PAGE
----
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MEMPHIS, Tenn. (AP) The Memphis Grizzlies have signed former Oregon forward Dillon Brooks, a second-round pick in last month’s NBA draft.

Shams Charania of Yahoo Sports:

Brooks was selected by the Houston Rockets with the 45th overall pick. The Grizzlies acquired him in exchange for a future second-round pick.

Brooks, 21, averaged 16.1 points, 3.2 rebounds and 2.7 assists as a junior at Oregon last season. He was named the Pac-12 player of the year and helped Oregon earn its first Final Four berth since 1939.

 

Report: Even after Kyrie Irving requests trade, Carmelo Anthony still focused on Rockets, not Cavaliers

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Carmelo Anthony was reportedly willing to waive his no-trade clause for the Rockets or Cavaliers. Cleveland never seemed overly interested, but Houston was. Anthony became set on the Rockets, even reportedly expecting a trade to Houston.

Then, Kyrie Irving requested a trade from the Cavs.

That has thrown everything for a loop. Maybe Cleveland is more keen on trading for Anthony now? The Knicks are reportedly interested in trading Anthony and draft picks for Irving.

But any deal still depends on Anthony’s approval, and it’s now unclear he’d still grant that for the Cavaliers.

Frank Isola of the New York Daily News:

However, a source close to Anthony said late Friday that the All Star forward is focused on getting a deal done with Houston.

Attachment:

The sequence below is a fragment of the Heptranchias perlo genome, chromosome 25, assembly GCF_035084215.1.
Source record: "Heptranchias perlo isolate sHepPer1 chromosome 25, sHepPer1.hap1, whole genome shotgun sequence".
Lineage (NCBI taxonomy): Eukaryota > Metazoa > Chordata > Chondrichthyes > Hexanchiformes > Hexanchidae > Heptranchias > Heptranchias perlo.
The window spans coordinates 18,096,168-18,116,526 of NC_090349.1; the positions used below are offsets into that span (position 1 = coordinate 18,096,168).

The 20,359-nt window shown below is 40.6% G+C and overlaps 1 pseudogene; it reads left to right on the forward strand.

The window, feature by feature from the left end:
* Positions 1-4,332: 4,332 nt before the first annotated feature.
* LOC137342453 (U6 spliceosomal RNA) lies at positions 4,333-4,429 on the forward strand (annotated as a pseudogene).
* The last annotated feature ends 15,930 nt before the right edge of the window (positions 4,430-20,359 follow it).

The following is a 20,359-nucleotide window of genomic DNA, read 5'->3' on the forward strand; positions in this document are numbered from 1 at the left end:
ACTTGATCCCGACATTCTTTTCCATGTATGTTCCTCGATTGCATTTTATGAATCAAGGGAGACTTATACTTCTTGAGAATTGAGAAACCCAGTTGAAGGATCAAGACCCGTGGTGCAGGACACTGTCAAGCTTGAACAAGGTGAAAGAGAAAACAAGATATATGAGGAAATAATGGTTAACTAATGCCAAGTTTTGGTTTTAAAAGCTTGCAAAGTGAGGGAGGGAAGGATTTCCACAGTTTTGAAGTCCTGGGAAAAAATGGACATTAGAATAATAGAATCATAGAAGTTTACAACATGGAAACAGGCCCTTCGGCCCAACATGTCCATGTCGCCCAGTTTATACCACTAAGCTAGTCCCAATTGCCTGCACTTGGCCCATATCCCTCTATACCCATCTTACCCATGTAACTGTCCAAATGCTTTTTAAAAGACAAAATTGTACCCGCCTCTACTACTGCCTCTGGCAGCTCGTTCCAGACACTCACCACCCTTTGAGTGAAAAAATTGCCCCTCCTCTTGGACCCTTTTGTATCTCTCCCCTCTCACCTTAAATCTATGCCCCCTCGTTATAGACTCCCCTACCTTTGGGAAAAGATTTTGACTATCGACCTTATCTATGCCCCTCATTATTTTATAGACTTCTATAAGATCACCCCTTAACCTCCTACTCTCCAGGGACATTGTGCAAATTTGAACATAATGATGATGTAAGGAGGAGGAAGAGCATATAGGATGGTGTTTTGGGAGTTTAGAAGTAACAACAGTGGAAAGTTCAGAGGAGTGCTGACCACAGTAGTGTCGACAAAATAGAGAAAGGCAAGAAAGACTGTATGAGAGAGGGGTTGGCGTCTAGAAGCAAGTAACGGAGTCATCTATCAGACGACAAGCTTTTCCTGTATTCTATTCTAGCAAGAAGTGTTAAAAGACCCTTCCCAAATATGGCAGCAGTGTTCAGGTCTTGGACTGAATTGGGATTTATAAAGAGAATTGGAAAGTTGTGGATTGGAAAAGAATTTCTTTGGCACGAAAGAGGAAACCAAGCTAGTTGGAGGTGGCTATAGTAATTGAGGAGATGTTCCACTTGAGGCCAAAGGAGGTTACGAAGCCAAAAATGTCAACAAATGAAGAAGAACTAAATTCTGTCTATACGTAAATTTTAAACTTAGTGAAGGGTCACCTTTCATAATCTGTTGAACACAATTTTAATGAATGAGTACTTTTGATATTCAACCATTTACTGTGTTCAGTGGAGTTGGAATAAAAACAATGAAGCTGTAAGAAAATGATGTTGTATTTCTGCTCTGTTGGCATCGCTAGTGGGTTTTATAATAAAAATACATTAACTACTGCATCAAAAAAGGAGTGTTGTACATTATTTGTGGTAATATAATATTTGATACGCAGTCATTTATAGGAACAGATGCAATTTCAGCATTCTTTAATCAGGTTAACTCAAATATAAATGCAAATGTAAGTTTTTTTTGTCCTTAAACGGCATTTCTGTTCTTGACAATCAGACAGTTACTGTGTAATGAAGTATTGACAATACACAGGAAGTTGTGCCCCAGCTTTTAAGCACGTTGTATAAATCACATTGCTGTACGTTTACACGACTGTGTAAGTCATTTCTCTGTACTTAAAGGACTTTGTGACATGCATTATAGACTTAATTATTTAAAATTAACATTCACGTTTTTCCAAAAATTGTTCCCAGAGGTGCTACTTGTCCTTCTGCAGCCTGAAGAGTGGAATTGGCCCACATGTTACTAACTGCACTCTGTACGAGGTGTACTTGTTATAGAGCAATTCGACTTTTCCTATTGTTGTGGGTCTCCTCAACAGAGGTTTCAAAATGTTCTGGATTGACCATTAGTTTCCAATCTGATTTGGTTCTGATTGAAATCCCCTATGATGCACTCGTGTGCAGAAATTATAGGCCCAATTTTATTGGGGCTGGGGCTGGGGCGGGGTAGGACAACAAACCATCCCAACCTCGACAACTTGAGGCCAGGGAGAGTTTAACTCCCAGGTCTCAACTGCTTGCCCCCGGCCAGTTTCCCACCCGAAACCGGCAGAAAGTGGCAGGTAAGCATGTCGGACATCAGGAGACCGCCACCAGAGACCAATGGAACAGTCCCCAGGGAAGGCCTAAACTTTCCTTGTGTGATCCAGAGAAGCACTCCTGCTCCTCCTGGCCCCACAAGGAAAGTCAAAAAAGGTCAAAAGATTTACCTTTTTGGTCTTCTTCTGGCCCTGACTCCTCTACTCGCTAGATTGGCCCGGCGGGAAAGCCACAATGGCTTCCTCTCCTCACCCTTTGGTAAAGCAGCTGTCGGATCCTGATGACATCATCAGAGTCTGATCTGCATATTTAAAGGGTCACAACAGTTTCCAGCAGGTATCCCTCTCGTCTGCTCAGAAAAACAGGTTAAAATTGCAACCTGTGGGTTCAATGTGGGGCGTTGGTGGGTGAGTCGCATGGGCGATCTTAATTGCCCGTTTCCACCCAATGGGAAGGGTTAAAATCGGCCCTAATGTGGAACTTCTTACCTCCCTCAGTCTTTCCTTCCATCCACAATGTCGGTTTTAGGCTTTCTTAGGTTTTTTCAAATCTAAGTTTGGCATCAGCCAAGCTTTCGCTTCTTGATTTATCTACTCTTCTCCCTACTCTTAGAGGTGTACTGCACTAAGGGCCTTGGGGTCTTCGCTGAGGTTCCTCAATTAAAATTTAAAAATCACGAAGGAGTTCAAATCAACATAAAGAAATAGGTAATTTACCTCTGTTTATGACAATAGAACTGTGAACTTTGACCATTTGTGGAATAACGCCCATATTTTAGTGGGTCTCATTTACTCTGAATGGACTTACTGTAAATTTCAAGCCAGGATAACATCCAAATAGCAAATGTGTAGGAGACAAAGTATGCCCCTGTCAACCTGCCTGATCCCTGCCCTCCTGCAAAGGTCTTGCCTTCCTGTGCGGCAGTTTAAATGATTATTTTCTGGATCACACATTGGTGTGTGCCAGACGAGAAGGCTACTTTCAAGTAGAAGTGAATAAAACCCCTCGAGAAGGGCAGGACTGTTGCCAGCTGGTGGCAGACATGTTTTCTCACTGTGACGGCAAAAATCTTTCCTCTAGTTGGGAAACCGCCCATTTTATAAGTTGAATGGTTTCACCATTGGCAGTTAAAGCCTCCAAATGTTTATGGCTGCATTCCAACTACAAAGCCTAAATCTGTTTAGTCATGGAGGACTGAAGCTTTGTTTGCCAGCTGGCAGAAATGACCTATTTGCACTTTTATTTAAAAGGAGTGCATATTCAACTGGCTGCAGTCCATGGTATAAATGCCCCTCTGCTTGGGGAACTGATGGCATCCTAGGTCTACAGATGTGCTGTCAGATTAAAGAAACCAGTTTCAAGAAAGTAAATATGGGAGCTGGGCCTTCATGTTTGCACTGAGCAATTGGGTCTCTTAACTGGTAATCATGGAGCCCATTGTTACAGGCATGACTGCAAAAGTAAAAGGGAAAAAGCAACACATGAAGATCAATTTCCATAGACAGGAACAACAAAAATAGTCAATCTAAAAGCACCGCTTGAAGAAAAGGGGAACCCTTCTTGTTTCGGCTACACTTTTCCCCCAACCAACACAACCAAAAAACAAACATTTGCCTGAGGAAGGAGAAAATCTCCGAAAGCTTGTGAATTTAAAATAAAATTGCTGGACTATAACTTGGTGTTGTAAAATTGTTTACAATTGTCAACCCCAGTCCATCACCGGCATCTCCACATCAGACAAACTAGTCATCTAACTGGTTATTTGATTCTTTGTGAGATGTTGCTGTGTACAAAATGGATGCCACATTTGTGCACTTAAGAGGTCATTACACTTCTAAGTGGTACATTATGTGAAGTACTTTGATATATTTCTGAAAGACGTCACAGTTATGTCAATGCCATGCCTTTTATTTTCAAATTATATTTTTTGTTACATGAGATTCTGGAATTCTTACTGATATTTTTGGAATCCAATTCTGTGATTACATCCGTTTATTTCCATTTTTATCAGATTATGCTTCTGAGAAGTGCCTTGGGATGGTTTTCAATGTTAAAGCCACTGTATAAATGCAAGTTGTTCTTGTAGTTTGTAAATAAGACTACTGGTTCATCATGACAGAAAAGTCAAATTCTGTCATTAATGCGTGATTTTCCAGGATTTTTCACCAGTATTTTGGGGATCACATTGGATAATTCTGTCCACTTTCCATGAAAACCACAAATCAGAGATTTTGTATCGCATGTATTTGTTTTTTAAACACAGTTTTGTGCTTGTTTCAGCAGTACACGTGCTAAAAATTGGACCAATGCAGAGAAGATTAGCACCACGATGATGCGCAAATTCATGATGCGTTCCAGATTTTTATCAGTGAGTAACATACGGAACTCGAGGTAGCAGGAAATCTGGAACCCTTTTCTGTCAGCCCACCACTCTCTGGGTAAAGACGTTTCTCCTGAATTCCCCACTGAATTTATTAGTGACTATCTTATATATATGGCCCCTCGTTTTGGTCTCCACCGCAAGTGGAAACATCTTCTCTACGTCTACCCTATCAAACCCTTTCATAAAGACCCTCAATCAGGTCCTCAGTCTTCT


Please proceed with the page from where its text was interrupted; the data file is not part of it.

Consider this another indication LeBron James will leave Cleveland next summer. Of course, Anthony might have other reasons for preferring Houston. But when reading tea leaves on LeBron’s future, this is a clue.

I doubt LeBron has completely decided his plan, and he hasn’t even necessarily shared his thinking with Anthony, a close friend. Remember, LeBron edited his coming-home essay while on a flight with an unknowing Dwyane Wade, another close friend. But it was one thing for LeBron to strand Wade in Miami, a desirable city where Wade was happy even before LeBron arrived. It’d be something else entirely for LeBron to ditch Anthony in Cleveland. If LeBron is considering leaving, maybe he’d tell Anthony to stay clear.

Anthony could also be operating without hearing directly from LeBron. But if LeBron’s friend believes LeBron might leave, that’d still say something (though obviously not as much).

Back to the possibility that Anthony prefers the Rockets for other reasons. What happens if New York and Cleveland agree to a trade? Does Anthony still hold out for his top choice? Or does he relent and accept what was once his second choice? For now, it seems as if he’s still angling for Houston and will cross other bridges if he reaches them.